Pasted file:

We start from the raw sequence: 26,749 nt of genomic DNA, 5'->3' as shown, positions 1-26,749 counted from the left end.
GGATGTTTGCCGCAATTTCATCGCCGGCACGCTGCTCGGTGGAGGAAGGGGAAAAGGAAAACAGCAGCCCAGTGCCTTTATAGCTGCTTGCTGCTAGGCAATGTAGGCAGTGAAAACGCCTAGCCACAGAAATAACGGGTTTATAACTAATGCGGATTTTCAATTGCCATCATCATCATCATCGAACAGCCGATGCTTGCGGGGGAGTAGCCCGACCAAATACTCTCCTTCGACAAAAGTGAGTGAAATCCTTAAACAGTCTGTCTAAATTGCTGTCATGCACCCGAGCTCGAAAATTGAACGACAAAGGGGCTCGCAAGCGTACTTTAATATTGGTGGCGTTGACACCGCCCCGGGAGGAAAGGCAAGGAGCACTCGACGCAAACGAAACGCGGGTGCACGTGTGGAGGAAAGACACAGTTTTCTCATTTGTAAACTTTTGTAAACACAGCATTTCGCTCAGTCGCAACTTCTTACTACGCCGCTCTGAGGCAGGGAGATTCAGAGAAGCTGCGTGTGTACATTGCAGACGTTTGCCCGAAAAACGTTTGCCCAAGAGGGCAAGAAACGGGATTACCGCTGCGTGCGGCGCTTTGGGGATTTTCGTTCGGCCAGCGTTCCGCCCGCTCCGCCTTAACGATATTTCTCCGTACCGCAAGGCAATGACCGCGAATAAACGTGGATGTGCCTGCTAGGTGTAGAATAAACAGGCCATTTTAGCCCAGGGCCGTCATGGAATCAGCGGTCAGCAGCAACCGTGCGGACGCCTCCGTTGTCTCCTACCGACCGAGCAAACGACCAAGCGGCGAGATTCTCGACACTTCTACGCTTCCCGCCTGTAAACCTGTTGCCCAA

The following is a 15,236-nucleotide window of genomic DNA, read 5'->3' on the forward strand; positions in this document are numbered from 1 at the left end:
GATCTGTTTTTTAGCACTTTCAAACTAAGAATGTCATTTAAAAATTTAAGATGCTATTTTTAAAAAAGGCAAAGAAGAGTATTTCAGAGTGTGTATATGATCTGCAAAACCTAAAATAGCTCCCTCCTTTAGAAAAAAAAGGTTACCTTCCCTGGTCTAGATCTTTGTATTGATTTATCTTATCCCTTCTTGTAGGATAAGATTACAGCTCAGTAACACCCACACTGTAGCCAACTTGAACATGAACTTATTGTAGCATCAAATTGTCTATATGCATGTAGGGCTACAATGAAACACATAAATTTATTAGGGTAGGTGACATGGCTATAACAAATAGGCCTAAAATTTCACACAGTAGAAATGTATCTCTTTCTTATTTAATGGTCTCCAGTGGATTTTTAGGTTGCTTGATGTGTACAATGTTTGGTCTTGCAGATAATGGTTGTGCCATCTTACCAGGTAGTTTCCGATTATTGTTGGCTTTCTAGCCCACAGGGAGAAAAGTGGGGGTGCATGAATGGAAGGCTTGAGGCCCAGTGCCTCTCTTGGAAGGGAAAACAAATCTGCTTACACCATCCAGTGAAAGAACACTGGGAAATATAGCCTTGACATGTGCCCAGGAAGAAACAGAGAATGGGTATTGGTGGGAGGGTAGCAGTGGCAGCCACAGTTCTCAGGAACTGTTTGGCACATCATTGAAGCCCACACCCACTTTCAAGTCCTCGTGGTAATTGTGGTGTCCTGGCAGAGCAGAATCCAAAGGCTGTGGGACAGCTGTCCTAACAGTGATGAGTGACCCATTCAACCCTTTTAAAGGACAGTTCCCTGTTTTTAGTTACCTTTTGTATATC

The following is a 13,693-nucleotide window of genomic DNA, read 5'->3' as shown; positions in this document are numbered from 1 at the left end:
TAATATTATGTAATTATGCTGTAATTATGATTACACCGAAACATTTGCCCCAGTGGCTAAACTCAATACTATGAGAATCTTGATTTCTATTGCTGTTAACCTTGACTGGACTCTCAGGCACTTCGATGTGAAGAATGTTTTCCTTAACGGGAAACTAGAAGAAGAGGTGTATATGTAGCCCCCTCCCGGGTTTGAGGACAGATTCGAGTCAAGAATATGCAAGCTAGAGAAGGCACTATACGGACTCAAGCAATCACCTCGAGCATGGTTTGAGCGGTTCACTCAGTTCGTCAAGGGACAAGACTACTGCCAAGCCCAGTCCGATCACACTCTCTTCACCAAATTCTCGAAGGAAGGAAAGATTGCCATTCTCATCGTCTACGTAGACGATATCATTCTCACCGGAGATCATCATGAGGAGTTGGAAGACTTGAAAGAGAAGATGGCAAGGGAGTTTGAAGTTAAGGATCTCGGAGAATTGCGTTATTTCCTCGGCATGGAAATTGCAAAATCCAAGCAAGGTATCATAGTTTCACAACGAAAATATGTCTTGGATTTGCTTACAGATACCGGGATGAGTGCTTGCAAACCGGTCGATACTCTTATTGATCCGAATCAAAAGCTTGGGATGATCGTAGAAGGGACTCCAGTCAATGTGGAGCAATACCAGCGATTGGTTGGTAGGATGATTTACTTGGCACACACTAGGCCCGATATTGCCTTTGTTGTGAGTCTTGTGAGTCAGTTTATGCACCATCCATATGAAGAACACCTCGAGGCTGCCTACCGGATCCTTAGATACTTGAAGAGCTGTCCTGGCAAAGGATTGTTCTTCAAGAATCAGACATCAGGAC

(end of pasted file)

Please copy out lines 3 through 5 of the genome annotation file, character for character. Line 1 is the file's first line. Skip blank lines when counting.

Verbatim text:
The following is a 15,236-nucleotide window of genomic DNA, read 5'->3' on the forward strand; positions in this document are numbered from 1 at the left end:
GATCTGTTTTTTAGCACTTTCAAACTAAGAATGTCATTTAAAAATTTAAGATGCTATTTTTAAAAAAGGCAAAGAAGAGTATTTCAGAGTGTGTATATGATCTGCAAAACCTAAAATAGCTCCCTCCTTTAGAAAAAAAAGGTTACCTTCCCTGGTCTAGATCTTTGTATTGATTTATCTTATCCCTTCTTGTAGGATAAGATTACAGCTCAGTAACACCCACACTGTAGCCAACTTGAACATGAACTTATTGTAGCATCAAATTGTCTATATGCATGTAGGGCTACAATGAAACACATAAATTTATTAGGGTAGGTGACATGGCTATAACAAATAGGCCTAAAATTTCACACAGTAGAAATGTATCTCTTTCTTATTTAATGGTCTCCAGTGGATTTTTAGGTTGCTTGATGTGTACAATGTTTGGTCTTGCAGATAATGGTTGTGCCATCTTACCAGGTAGTTTCCGATTATTGTTGGCTTTCTAGCCCACAGGGAGAAAAGTGGGGGTGCATGAATGGAAGGCTTGAGGCCCAGTGCCTCTCTTGGAAGGGAAAACAAATCTGCTTACACCATCCAGTGAAAGAACACTGGGAAATATAGCCTTGACATGTGCCCAGGAAGAAACAGAGAATGGGTATTGGTGGGAGGGTAGCAGTGGCAGCCACAGTTCTCAGGAACTGTTTGGCACATCATTGAAGCCCACACCCACTTTCAAGTCCTCGTGGTAATTGTGGTGTCCTGGCAGAGCAGAATCCAAAGGCTGTGGGACAGCTGTCCTAACAGTGATGAGTGACCCATTCAACCCTTTTAAAGGACAGTTCCCTGTTTTTAGTTACCTTTTGTATATC

The following is a 13,693-nucleotide window of genomic DNA, read 5'->3' as shown; positions in this document are numbered from 1 at the left end: